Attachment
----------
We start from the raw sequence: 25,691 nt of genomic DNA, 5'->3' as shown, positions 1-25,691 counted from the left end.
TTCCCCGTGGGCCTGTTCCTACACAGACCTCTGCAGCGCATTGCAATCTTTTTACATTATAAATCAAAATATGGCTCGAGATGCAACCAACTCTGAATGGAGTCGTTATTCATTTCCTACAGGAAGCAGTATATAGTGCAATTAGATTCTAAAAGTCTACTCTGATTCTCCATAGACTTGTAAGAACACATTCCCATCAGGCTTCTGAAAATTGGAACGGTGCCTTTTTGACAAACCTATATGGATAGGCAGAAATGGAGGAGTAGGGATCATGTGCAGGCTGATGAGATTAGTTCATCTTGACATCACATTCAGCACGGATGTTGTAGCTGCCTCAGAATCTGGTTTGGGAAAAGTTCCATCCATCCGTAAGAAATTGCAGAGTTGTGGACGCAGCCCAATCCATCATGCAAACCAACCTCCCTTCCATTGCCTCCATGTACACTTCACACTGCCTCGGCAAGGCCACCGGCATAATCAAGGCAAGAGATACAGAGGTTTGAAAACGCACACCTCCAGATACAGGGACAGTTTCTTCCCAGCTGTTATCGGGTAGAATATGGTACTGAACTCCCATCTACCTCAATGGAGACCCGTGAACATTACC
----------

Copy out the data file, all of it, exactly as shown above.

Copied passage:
We start from the raw sequence: 25,691 nt of genomic DNA, 5'->3' as shown, positions 1-25,691 counted from the left end.
TTCCCCGTGGGCCTGTTCCTACACAGACCTCTGCAGCGCATTGCAATCTTTTTACATTATAAATCAAAATATGGCTCGAGATGCAACCAACTCTGAATGGAGTCGTTATTCATTTCCTACAGGAAGCAGTATATAGTGCAATTAGATTCTAAAAGTCTACTCTGATTCTCCATAGACTTGTAAGAACACATTCCCATCAGGCTTCTGAAAATTGGAACGGTGCCTTTTTGACAAACCTATATGGATAGGCAGAAATGGAGGAGTAGGGATCATGTGCAGGCTGATGAGATTAGTTCATCTTGACATCACATTCAGCACGGATGTTGTAGCTGCCTCAGAATCTGGTTTGGGAAAAGTTCCATCCATCCGTAAGAAATTGCAGAGTTGTGGACGCAGCCCAATCCATCATGCAAACCAACCTCCCTTCCATTGCCTCCATGTACACTTCACACTGCCTCGGCAAGGCCACCGGCATAATCAAGGCAAGAGATACAGAGGTTTGAAAACGCACACCTCCAGATACAGGGACAGTTTCTTCCCAGCTGTTATCGGGTAGAATATGGTACTGAACTCCCATCTACCTCAATGGAGACCCGTGAACATTACC